CHAPTER living and life in its fullness. Life is

 CHAPTER I

INTRODUCTION

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Background
of the Study

“When
you learn something new, the structure of your brain changes”


Jos Walker

            Life
is all about living and life in its fullness. Life is lived only if one lives
it happily until the very end of one’s life. For centuries, the brain has fascinated scientists and
philosophers, but until recently they see the brain as something almost incomprehensible
or intangible. However, the brain is beginning to give up its secrets due to
the acceleration of the pace of research. Scientists have learned more about
the brain in the last 10 years throughout the previous century.

 

The brain is the crown
jewel of the human body and considered as delicate, extremely complex and
largest organ, the center for controlling network for various body function. The organ of three pounds is the set of
intelligence, interpreter of the sense, initiator of the corporal movement and
control and integration of many activities of the body.

 

Cerebrovascular accident
or stroke, a catastrophic disease is identified as the third leading cause of
death, next only to cancer and cardiovascular diseases. It is a paralyzing disease that poses serious
medical, socioeconomic and rehabilitation problems throughout the world.
India faces an enormous socio-economic burden to meet the costs incurred by a stroke since the population is surviving
through the peak years (55-56) of occurrence of cardiovascular diseases. (Dalal et al. 1997)

 Complications of stroke are the leading cause
of death. Despite reduced morbidity in some developed countries, mortality in
stroke patients is still high worldwide. In the past decades, treatment of
actual stroke has focused on early intervention. However, long-term clinical observations indicate that
post-stroke pneumonia, cardiovascular complications, and vascular embolism are the main reasons for the higher mortality
rate after stroke. (Zhang et al. 2014).

 

Stroke remains one of the
main causes of death and disability worldwide. The challenges of predicting stroke outcome have been traditionally assessed from a general
point of view, where baseline non-modifiable factors such as age or stroke the severity is considered the most
relevant factors. However, after the onset of the stroke, some specific compilations could
develop, such as hemorrhagic transformations or infections after the stroke,
which leads to a bad result. An early
prediction or identification of these circumstances, based on predictive models
that include clinical information, could be useful for physicians to
individualize and improve stroke care. (Bustamante
et al. 2016).

                Stroke is the fourth leading cause of death in the United States, surpassed only by heart disease, cancer, and chronic lower respiratory disease.It represents an enormous public health and economic burden, estimates at $53.9 billion for direct and indirect costs in 2010. (Roger et al. 2013).

 

According to the 2012 American Heart Association, report every year
about 7,95,000 people experience a new or recurrent stroke (6,10,000 first
attack and 1,85,000 recurrent); by sex,
approximately 55,000 more women than men have a stroke. On average, every 40
seconds, someone in the United States has a stroke. From 1998 to 2008, the
stroke death rate fell 34.8%, and the actual number of stroke deaths decreased
to 19.4%. However, there is still a greater number of annual strokes related to
population growth and a greater number of older Americans. The ACV for the
first time for African-Americans is almost double that for Caucasians. The
age-adjusted rates for stroke by state report a death rate for every 1.00,000
from 51.5 to 58.1 for so-called “stroke belt” states that includes
the Carolinas, Georgia, Tennessee, Alabama, Mississippi, Louisiana, Arkansas, and Oklahoma. The stroke belt has the highest
incidence of stroke compared to other parts of the country projections
by 2030, they suggest that an additional
4 million people will suffer a stroke, a 24.9% increase in prevalence as of
2010. (Heidenreich et al., 2011).

 

Cardiovascular diseases (CVD) have become the leading cause of mortality in
India. A quarter of all mortality is attributed to CVD. Ischemic heart disease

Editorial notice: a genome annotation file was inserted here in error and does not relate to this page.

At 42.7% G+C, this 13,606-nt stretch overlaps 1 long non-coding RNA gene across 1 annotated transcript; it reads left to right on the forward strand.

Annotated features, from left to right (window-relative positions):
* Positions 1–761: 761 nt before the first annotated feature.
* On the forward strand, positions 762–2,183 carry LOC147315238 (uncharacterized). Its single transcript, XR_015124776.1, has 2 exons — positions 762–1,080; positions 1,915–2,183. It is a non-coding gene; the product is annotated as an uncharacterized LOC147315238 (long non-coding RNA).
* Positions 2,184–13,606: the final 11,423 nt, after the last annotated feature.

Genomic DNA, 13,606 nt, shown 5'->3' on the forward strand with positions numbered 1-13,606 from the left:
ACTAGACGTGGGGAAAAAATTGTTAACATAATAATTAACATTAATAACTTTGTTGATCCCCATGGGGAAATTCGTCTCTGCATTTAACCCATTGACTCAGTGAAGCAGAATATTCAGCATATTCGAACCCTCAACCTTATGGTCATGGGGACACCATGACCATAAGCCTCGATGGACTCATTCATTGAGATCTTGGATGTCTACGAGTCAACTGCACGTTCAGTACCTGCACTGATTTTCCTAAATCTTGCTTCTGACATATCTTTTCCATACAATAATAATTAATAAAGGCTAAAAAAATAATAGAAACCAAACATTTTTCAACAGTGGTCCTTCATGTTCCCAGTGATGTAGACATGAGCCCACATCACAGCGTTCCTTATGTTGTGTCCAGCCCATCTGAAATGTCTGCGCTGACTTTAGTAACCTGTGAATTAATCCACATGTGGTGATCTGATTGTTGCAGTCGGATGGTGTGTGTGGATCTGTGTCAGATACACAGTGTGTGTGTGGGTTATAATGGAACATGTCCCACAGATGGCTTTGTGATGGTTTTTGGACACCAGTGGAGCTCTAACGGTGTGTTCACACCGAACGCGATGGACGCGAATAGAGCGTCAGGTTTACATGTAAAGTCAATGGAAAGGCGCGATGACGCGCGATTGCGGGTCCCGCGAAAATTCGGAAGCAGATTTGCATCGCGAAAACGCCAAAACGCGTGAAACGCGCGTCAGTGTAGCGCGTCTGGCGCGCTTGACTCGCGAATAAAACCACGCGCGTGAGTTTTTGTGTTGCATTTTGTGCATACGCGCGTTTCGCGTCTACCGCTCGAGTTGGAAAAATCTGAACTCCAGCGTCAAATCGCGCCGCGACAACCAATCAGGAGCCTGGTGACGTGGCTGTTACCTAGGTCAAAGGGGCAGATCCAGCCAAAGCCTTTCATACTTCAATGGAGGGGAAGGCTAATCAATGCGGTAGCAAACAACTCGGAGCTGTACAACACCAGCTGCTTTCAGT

and stroke are the predominant causes and are responsible for <80% of deaths from CVD. The estimate of the global burden study of the age-standardized CVD mortality rate of 272 per 1, 00,000 population in India is higher than the global average of 235 per 1, 00,000. Premature mortality in terms of years of life as a host due to CVD in India increased by 59% from 23.2 million (1990) to 37 million (2010). Despite the great heterogeneity in the prevalence of cardiovascular risk factors in different regions, CVD has become one of the leading causes of death in all parts of India, including the poorest states and rural areas. The progression of the epidemic is characterized by the reversal of socioeconomic gradients; Tobacco use and low intake of fruits and vegetables have become more prevalent among those with low socioeconomic levels. In addition, people from lower socio-economic backgrounds often do not receive optimal therapy, which leads to poorer outcomes. The fight against the epidemic requires the development of strategies such as the formulation and effective implementation of evidence-based policies, the strengthening of health systems and the emphasis on prevention, early detection and treatment with the use of conventional techniques and not conventional (Drairai and others, 2016).                 The first community-based survey in South India was conducted in Vellore on stroke, Tamilnadu during the period 1969-71, followed by a study in Rohtak in northern India during 1971-74. According to the acute ACV advisory panel of Asia, India is still the rank among countries where information on stroke is minimal. (Banerjee and others 2001).  Need for the Study Stroke is a life-altering event and may involve a prolonged recovery period, which often leaves patients with functional deficiencies that are slow to resolve, stroke survivors and their families constantly report that the post-discharge period It's stressful and challenging, like new roles.Patients and families often lose the social, emotional and practical support offered by inpatients care for patients returning home to live with their families. There are challenges related to the resumption of activities of daily living, return to work, driving and carrying out daily activities. In addition to changes in the lives of people who suffer a stroke, there can also be a significant impact on family members, who may lack the skill and knowledge necessary to fulfill their new roles as caregivers. Therefore education, support and skill train to prepare families for their caregiving role are essential to increase participation and safety, clarity expectation, improve quality of life and reduce depression. (Cameron et al.  2013).   For family caregivers, care is extremely rewarding, creating a bond between the patient and the caregiver. It makes a union that is indispensable for the patient's well-being. The caregiver's well-being depends on the patient's condition and the level of satisfaction with the circumstances associated with the care. Undoubtedly, care is a great amount of stress, such as depression, anxiety, and frustration that, if not addressed, can have a serious impact on the health of the caregiver and even resent their role too. (Mustahsan et al, 2014).   Stroke is becoming a major cause of premature death and disability in low and middle-income countries, such as India, largely driven by demographic changes and enhanced by the increasing prevalence of the main modifiable risk factors. As a result, developing countries are exposed to a double burden of communicable and non-communicable diseases. The poor are increasingly affected by stroke, due to the changing exposure of the population to risk factors and, what is more tragic, not being able to afford the high cost of stroke care. Most stroke survivors continue to live with disabilities, and the costs of ongoing rehabilitation and long-term care are largely borne by family members, who impoverish their families. (Bonita et al, 2007).   In an effort to help low- and middle-income countries establish a surveillance system for stroke, the WHO recommended a step-by-step approach (STEPS Stroke) through the use of standardized tools and methods for continuous care, the compilation of extended and optional data. This system consists of three steps that represent the possible outcomes of patients with stroke in the hospital and the community. Step 1: The first step is to collect data on hospitalized patients, such as demographic characteristics, whether it is the first recurrent or recurrent stroke, vital status at discharge, treatment during the stay, evaluation of risk factors, classification of subtypes and follow-up until the discharge or death. Step 2: The second level of the survey involves identifying and collecting information about fatal cases of non-hospitalized stroke in the community after proper validation of death certificates, verbal autopsy or direct autopsies. Step 3: The third step represents non-fatal and non-hospitalized care in the community and is the most complex level of stroke data collection. (Das and others, 2009).   Apoplexy has no irrigation or respect for age, race, creed, color, intelligence, and achievement. Education is a vital aspect of the care and treatment of debilitating diseases, especially strokes. In a presentation at the New Horizons in Rehabilitation CXZ 2012 Conference, a team of nurses from Veteran Affairs (VA) evaluated two LCA education programs developed by VA, one administered in person and one based on the web, and discovered that both were new important tools to help stroke veterans and their caregivers control the disease. More than a third of caregivers suffer from poor health themselves. 29% of women caregivers have missed a job promotion training or assignment to care for a stroke survivor. Despite the social support, caregivers feel less stressed, more satisfied, and more able to provide care for longer periods. (Cheung et al., 2010).   Caregivers play an important role throughout the recovery process after the stroke from the first day. Caregivers can be relatives, friends, neighbors and/or health professionals. We have developed numerous resources to help you on this new journey. Caring for stroke survivors can cause high levels of emotional, mental and physical stress for both the stroke survivor and the caregiver. Besides the anguish, the interruption of employment and family life makes care very challenging. Family caregivers can promote positive post-stroke recovery outcomes; however, they need to take care of themselves as well. (National Stroke Association, 2017).   After a stroke, the patient often suffers varying degrees of disability that require acute treatment for inpatients and long-term care at home. Therefore, caregivers assume multiple responsibilities that can generate stress, especially when their own needs are not adequately addressed during the patient's recovery. It is expected that family caregivers will obtain assistance and information related to the care of professionals during the course of the disease. Assessing the needs of family caregivers is important for health workers in understanding the problems from the perspective of the caregiver. Relevant information and advice should be provided to family caregivers to help them access support when necessary. (Pei and others, 2015).   After recovery from stroke, the recurrence rate is high: one in four strokes is a recurrence, which implies an increased risk of death than the first stroke. Since recurrent stroke can also be prevented, strategies such as acquiring knowledge of risk factors and modifying lifestyle are crucial for successful prevention. The effective management of risk factors is essential for people who have suffered a stroke: their risk of 30 days of a recurrent stroke is 5-12% without timely treatment and reduction of modifiable risk factors. Adherence to treatment plans to prevent recurrence of stroke is relatively low (41-52%); In addition, 67-85% of patients with stroke suspend medical treatment within 3 months after discharge. The rate of adherence to medications for blood pressure and other treatments is <50% among patients with stroke. Adherence problems may include a lack of understanding of the side effects and action of medications, as well as individual beliefs about their effectiveness. (Jae et al., 2013).   Problem Statement Problem Statement A pre-experimental study to evaluate the effectiveness of the structured education program in the management of home care of patients with stroke before the knowledge and practice of their caregivers in the selected hospital, Chennai.   Objectives of the Study 1.      To assess the pre-test and post-test level of knowledge and practice regarding the management of home care of stroke patients among caregivers.2.      To evaluate the effectiveness of the structured education program in the management of home care of patients with stroke on the knowledge and practice of their caregivers by comparing their level of knowledge and pre-test and post-test practice.3.      To find the correlation between the level of the knowledge and practice regarding home care management of stroke patient among caregivers.4.      To determine the association between the selected demographic variable of caregivers, the stroke patients and their level of knowledge and practice regarding home care management.         Operational definition Effectiveness In this study, effectiveness refers to the outcome obtained by the caregivers of patients with stroke after the individual teaching as measured in terms of gain in posttest knowledge and practical score.   Structured education program In this study it refers to the systematically planned, organized and executed teaching activity with specific objectives designed for educating the stroke patient caregivers regarding stroke, types of stroke, clinical manifestation of stroke, prevention of stroke, nasogastric tube feeding, oral care,  administration of oral medications, sponge bath and perineal care, for six days (1 hour / day) through demonstration, PowerPoint, charts and educational booklet.   Knowledge In this study, it refers to the information and level of understanding obtained by the caregivers evaluated in terms of correct responses to the knowledge items related to home care management of patients with a stroke which measured by structured knowledge questionnaires developed by the investigator. which includes stroke, types of stroke, clinical manifestation of stroke, prevention of stroke, nasogastric tube feeding, oral care,  administration of oral medications, a sponge bath, and perineal care.   Practice In this study, it refers to performance skill regarding the care provided by the caregivers of the stroke patients as measured by observation checklist developed by the researcher. which includes stroke, types of stroke, clinical manifestation of stroke, prevention of stroke, nasogastric tube feeding, oral care,  administration of oral medications, a sponge bath, and perineal care.   Homecare management It refers to the way the caregivers of patients with stroke take care at home with regard to stroke, types of stroke, clinical manifestation of stroke, prevention of stroke, nasogastric tube feeding, oral care,  administration of oral medications, a sponge bath, and perineal care.   Caregivers It refers to the patient's relatives or paid attendees who take care the immediate needs of the patient with stroke at home after discharge from the hospital.   Assumptions The study is based on the assumption that ü  Stroke is a life-threatening condition. ü  Stroke patient has a risk of poor neurological prognosis. ü  Stroke affects the patient as well as family. ü  The stroke patients caregivers will have limited knowledge regarding home care management. ü  Knowledge level influences practice. ü  Teaching on the care of the patient is a vital element to impact the knowledge level and practice.   Null Hypothesis H01  There will be no significant differences in the level of knowledge and practice of the pre- and post-test in the management of home care of stroke among caregivers. H02 There will be no significant correlation between the level of knowledge and practice regarding home care management of stroke among the caregivers. H03 there will be no significant association between selected demographic variables and level of knowledge and practice on home care management of stroke among the caregivers.   Delimitation The study is limited to The caregivers of patients with stroke who are taking care of the patients with stroke admitted in the selected hospital during the time of data collection. The study is limited to only 4 weeks. The study will be limited only to caregivers of stroke patients.   Conceptual Framework for the Study                A conceptual framework is a theoretical approach to the study of problems that are scientifically based and emphasizes the disposition of the selection and classification of its concepts. The conceptual framework acts as a building block for the study of research. The overall objective of the framework is to make the scientific findings meaningful and widespread. It provides a certain frame of reference for clinical practice and research. The objective of this study is the effectiveness of the structured educational program on the management of home care for patients with stroke based on the knowledge and practice of their caregivers. The conceptual framework of the present study was developed by the researcher based on the Goal Achievement Model of Imogene King. (Marrines A. Nursing Theories, 1995).   This model focuses on the interpersonal relationship between the caregivers and the nurse, in which interaction takes place between the nurse and the caregivers and is influenced by the perception of both the nurse and the caregivers. This interaction leads to mutual goal settings that are to be achieved by the caregivers. In the present study, the interaction takes place between the investigator and the caregivers of the stroke patient.   Perception Perception is a process in which the data obtained through the senses and memory are organized, interpreted and transformed, and are related to past experience, the concept of oneself and the educational background. (Marrines A. Nursing Theories, 1995).   In the present study, the researcher and caregivers of stroke patients perceive the need to acquire knowledge and acquire practice in relation to the treatment of stroke and the selected procedure, such as nasogastric feeding, oral care and administration of oral medications, bathing sponge, and perineal care. Both the researcher and the caregiver established the objective of improving the quality of life of patients with stroke.       Action During the action phase, the investigator prepares the structured questionnaire schedule to assess the knowledge, an observation checklist to assess the practice and plans for a demonstration of the selected procedure. The caregivers are motivated to gain knowledge regarding home care management of stroke patients and selected procedure.   Interaction It is the process of perception and communication between the person and the person, the person and the environment, represented by verbal and non-verbal behaviors aimed at an objective. (Marrines A. Nursing Theories, 1995). During the interaction, the investigator administers a structured questionnaire to assess the knowledge and assesses the practice using an observation checklist. The caregiver responds to the structured education program schedule, participates in the structure educational program, and re-demonstrates selected procedure on home care management. As a result of this teaching programme, the caregiver and the investigator enter into the transaction phase.   Transaction It is observable behaviors of human beings interacting with their environment. When a transaction occurs between the nurse and the client, goals are attained. (Marrines A. Nursing theories, 1995). In the present study, the caregivers gain knowledge and practice upon the selected procedure to improve the quality of life regarding home care management. Figure 1: Conceptual Framework on Home Care Management for Stroke Patients Based on Imogene King's Goal Attainment Model Projected Outcome of the Study The findings of the study will reveal the existing knowledge and practice of caregivers of patients with stroke regarding home care management. The prepared planned teaching programme can be used to educate the caregivers of patients with stroke in the wards and in home settings. The study indicates the need for emphasizing nurse's responsibility to teach the caregivers of the patients with stroke regarding home care management and selected procedures in their teaching programme and in their respective clinical study. This study will motivate and awaken the interest in health professionals to carry out a comparative study on the role of caregivers with regard to the care of a stroke patient.SummaryThis chapter has dealt with objectives, operational definitions, assumptions, hypotheses, theoretical framework, delimitations and conceptual framework.Organization of the ReportOther aspects of the study are presented in the following five chapters.CHAPTER II: Review of Literature CHAPTER-III: The research methodology includes research approach, research design, configuration, populations, samples and sampling techniques, tool description, content validity and reliability of tools, pilot study, data collection procedure and plan for analysis of data.CHAPTER - IV: Analysis and interpretation of data.CHAPTER - V: DiscussionCHAPTER VI: Summary, conclusion, implications, recommendations and limitation.